Some Oncogene Drivers Impact Efficacy of Durvalumab Consolidation in Stage III NSCLC
The standard of care for patients with unresectable locally advanced (stage III) non-small cell lung cancer (NSCLC) is definitive chemoradiotherapy (CRT) followed by 1-year durvalumab consolidation in patients who achieve disease control after CRT. This is based on the results from the PACIFIC trial in which durvalumab consolidation improved both progression-free survival (PFS) and overall survival (OS) in patients with unresectable, stage III NSCLC. In this trial, baseline testing for PD-L1 expression or for oncogenic alterations was not mandatory, and thus was not extensively performed. However, subgroup analysis indicated survival benefit across all prespecified groups except among a small number of patients with known EGFR, ALK alterations or those with PD-L1 expression of ≤1% on tumor cells. Whether all patients benefit from durvalumab consolidation continues to be uncertain. Some data indicate that patients with EGFR-mutated NSCLC may gain less benefit from durvalumab consolidation while experiencing a greater risk of immune-related adverse events (AEs).
Recently, the European Journal of Cancer published two retrospective studies that provide an important insight into potential biomarkers that may impact the efficacy of durvalumab consolidation after CRT in locally advanced NSCLC. The first study included 551 patients, of whom 113 received durvalumab consolidation. The investigators evaluated how baseline PD-L1 expression and the density of CD8-positive tumor-infiltrating lymphocytes (TIL) before CRT impacted the efficacy of CRT followed by durvalumab consolidation versus CRT alone. They found that both PD-L1-positive expression ≥ 1% and the high density of CD8-positive TILs (TILHigh 100/mm2) were significantly associated with longer median PFS in patients treated with CRT followed by durvalumab, but not in those receiving CRT alone. In patients with EGFR mutations or ALK rearrangements there was no significant difference in PFS in those who received durvalumab consolidation and those who did not (9.9 months vs 14.0 months, P = 0.77).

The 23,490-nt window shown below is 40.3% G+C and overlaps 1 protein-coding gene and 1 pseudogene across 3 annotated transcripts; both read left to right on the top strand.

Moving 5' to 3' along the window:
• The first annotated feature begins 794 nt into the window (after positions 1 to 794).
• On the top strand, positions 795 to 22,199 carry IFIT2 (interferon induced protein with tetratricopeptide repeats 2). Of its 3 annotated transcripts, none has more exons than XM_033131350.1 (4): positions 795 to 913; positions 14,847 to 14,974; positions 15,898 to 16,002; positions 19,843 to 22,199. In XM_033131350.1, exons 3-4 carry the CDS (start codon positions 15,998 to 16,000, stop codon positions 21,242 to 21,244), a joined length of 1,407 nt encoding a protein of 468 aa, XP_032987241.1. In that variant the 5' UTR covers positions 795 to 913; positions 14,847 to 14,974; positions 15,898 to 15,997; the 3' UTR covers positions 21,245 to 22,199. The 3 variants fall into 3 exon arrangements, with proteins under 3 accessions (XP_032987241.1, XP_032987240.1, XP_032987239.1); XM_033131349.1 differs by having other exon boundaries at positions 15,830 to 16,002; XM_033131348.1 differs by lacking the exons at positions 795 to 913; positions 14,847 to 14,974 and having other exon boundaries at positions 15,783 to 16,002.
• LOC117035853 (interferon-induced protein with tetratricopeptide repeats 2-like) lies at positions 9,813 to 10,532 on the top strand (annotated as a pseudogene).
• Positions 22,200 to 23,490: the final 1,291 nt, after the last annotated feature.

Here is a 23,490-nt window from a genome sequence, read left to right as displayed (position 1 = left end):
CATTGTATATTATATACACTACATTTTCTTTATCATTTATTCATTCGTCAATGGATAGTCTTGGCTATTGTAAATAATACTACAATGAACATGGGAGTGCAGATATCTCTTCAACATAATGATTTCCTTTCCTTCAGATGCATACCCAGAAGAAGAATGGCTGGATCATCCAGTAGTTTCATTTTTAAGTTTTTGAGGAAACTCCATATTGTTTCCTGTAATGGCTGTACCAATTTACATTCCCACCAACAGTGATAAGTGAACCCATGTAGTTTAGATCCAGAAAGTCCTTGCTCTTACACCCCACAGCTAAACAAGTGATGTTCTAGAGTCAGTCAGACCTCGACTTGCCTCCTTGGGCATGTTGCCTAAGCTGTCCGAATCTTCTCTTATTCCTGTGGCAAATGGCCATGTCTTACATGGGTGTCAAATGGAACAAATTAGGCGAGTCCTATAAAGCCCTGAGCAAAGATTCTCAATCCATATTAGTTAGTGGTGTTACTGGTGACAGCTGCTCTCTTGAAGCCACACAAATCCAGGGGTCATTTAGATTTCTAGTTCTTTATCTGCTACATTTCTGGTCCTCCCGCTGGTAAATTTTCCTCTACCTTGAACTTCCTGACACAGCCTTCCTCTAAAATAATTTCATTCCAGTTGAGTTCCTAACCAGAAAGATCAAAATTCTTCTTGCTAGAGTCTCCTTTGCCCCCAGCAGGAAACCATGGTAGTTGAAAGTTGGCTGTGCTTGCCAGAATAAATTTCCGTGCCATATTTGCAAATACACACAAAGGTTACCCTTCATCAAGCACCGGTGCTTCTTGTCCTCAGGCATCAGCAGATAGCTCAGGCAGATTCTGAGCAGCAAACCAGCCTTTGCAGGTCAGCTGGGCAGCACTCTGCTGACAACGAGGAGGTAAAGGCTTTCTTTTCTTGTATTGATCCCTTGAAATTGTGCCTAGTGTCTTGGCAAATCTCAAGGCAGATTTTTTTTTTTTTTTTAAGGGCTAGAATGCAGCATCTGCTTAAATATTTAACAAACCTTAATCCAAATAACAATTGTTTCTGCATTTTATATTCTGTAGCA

In the second study, investigators assessed median PFS and OS of patients treated with durvalumab consolidation after CRT in the context of oncogenic drivers (EGFR/BRAF/KRAS mutations and ALK/ROS1 rearrangements). Of 323 total patients, 43 patients had one oncogenic driver. Among them, 26 had KRAS mutations (of which 8 were G12C), 8 had EGFR mutations (of which 6 were del19/ex21), and 5 had BRAF mutations (of which 4 were V600E). Additionally, 4 patients had ALK rearrangements. PD-L1 was positive in 87% of patients with oncogenic drivers. In the whole cohort, the median PFS was 17.5 months and the median OS was 47 months. The investigators saw no statistically significant differences in the median PFS between patients with driver genomic alteration and patients without them (14.9 months vs. 18 months; P = 1.0). However, when they analyzed different genomic alterations separately, patients with KRAS mutations derived the greatest benefit (the median PFS was not reached) while those with the EGFR mutations and ALK rearrangements had the shortest median PFS (8.1 months and 7.8 months, respectively). In patients with oncogenic drivers, median PFS was not correlated with PD-L1 expression. OS rate in patients with genomic drivers at 18 months was 93.4%, but OS data were immature for a biomarker-guided subgroup analysis.
In their conclusions, the authors noted that the presence of some genomic drivers may limit the activity of durvalumab consolidation in stage III unresectable NSCLC, and that more research is crucial to better identify patients who will benefit from immunotherapy in this setting. In an accompanying editorial, the authors highlight that both studies ‘’strongly stress’’ the importance of genomic profiling in all stages of NSCLC. They also pointed out study limitations including small subgroups, limited follow up, and the retrospective nature of the data. Nevertheless, they stated: ‘’Although in many countries patients are selected to receive consolidation durvalumab based on PD-L1 expression of the tumor, the strongest markers that predict no benefit are the positive testing in oncogenic drivers, other than KRAS-mutation, especially EGFR-mutant NSCLC. Testing for these alterations before CRT initiation should therefore become standard of care in stage III NSCLC when consolidation durvalumab is considered.”
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